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Publisher's Summary

A Columbia University physician inspires us to rethink death and offers insights on how we can learn to embrace the art of dying well in this wise, clear-eyed book that is as compelling and soulful as Being Mortal, When Breath Becomes Air, and Smoke Gets in Your Eyes.

As a specialist in both medical ethics and the treatment of older patients, Dr. Lydia Dugdale knows a great deal about the end of life. Far too many of us die poorly, she argues. Our culture has overly medicalized death: Dying is often institutional and sterile, prolonged by unnecessary resuscitations and other intrusive interventions. We are not going gently into that good night - our reliance on modern medicine can actually prolong suffering and strip us of our dignity. Yet our lives do not have to end this way.

Centuries ago, in the wake of the Black Plague, a text was published offering advice to help the living prepare for a good death. Written during the late Middle Ages, Ars moriendi - The Art of Dying - made clear that to die well, one first had to live well. When Dugdale discovered this Medieval book, it was a revelation. Inspired by its holistic approach to the final stage we must all one day face, she draws from this forgotten work, combining its wisdom with the knowledge she has gleaned from her long medical career. The Lost Art of Dying is filled with much-needed insight and thoughtful guidance that will change our perceptions. Dr. Dugdale offers a hopeful perspective on death and dying as she shows us how to adapt the wisdom from the past to our lives today.

Part of living well means preparing for the end, Dr. Dugdale reminds us. By recovering our sense of finitude, confronting our fears, accepting how our bodies age, developing meaningful rituals, and involving our communities in end-of-life care, we can discover what it means to both live and die well.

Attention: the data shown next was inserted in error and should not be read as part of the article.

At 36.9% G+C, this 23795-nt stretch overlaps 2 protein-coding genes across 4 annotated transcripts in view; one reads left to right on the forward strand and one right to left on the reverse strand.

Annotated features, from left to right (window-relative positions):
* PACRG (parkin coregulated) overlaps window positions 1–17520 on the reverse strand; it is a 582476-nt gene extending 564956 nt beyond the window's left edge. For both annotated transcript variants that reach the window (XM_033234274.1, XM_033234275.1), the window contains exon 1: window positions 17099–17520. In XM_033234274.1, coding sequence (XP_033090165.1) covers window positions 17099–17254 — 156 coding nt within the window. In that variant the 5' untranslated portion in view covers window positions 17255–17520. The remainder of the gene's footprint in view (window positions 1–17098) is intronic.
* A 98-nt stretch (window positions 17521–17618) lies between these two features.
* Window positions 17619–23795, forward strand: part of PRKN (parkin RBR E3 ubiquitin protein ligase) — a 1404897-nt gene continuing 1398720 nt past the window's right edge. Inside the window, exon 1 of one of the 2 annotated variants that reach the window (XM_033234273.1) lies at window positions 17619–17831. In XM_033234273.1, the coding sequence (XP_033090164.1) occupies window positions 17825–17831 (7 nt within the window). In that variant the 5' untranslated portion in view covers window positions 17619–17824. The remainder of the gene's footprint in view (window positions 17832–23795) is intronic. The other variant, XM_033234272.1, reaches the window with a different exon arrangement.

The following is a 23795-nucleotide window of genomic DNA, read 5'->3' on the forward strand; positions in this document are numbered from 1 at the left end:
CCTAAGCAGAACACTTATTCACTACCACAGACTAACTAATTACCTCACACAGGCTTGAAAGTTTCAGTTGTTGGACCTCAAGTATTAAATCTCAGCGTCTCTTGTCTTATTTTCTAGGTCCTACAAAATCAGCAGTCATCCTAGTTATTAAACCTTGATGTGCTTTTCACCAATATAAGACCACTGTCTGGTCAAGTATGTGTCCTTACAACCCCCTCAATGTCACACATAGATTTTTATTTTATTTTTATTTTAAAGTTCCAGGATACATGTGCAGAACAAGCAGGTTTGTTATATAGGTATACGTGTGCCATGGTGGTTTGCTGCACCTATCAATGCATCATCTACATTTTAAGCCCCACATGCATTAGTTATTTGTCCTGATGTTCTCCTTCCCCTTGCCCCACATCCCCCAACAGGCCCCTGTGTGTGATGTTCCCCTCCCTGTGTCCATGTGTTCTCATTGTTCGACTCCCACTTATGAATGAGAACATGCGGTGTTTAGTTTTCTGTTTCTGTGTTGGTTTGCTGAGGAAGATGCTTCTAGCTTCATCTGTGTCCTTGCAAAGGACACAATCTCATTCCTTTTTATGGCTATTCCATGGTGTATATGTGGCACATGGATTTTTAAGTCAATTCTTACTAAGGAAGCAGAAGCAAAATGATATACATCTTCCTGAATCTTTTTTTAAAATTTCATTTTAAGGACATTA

The Lost Art of Dying is a vital, affecting book that reconsiders death, death culture, and how we can transform how we live each day, including our last.  

Supplemental enhancement PDF accompanies the audiobook.  

PLEASE NOTE: When you purchase this title, the accompanying PDF will be available in your Audible Library along with the audio. 

©2020 Lydia Dugdale (P)2020 HarperCollins Publishers

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  • SB Walter
  • 20-02-2021

Powerful. Helpful.

The opening chapter is a doctor's frank confession of the limitations, even abuses, of modern medicine at the end of life. But there is plenty of blame to go around, including for the survivors and even the dying themselves. The middle chapters are slightly less strong, though well-written and full of insight. For example, we can go wrong when facing death by fighting too much against the inevitable, or by trying to flee the inevitable by leaping to take our own life prematurely through so-called euthanasia.
The closing chapters are the most beautiful and profound, revealing how we can live and die with the most goodness and beauty for ourselves, our families, and our communities. She writes gracefully and brings up riches mined from deep within ancient wisdom.
As a Catholic myself, I appreciated that she, an Episcopalian, ends up practically where the Church does: Death should not be purposefully hastened, but extraordinary medical measures may be avoided. She also sees great value in the traditional teachings of medieval Catholics on the virtues and the way to die well. She mines much wisdom as well from pagan Aristotle and from Christians' elder brothers, the Jews.
In general, however, she doesn't make any religious theme prominent, doubtless because the secular can make great use of this powerful book -- and are perhaps most in need of it.
The only thing that surprised me and is a minor weakness was the relative lack of discussion of hospice, though it makes fleeting appearances, is how her grandmother died, and would seem quite congenial to her views.
We should all be grateful a doctor could write so frankly about her modern profession's limitations and so richly about older sources of knowledge, beauty, and consolation.

1 person found this helpful

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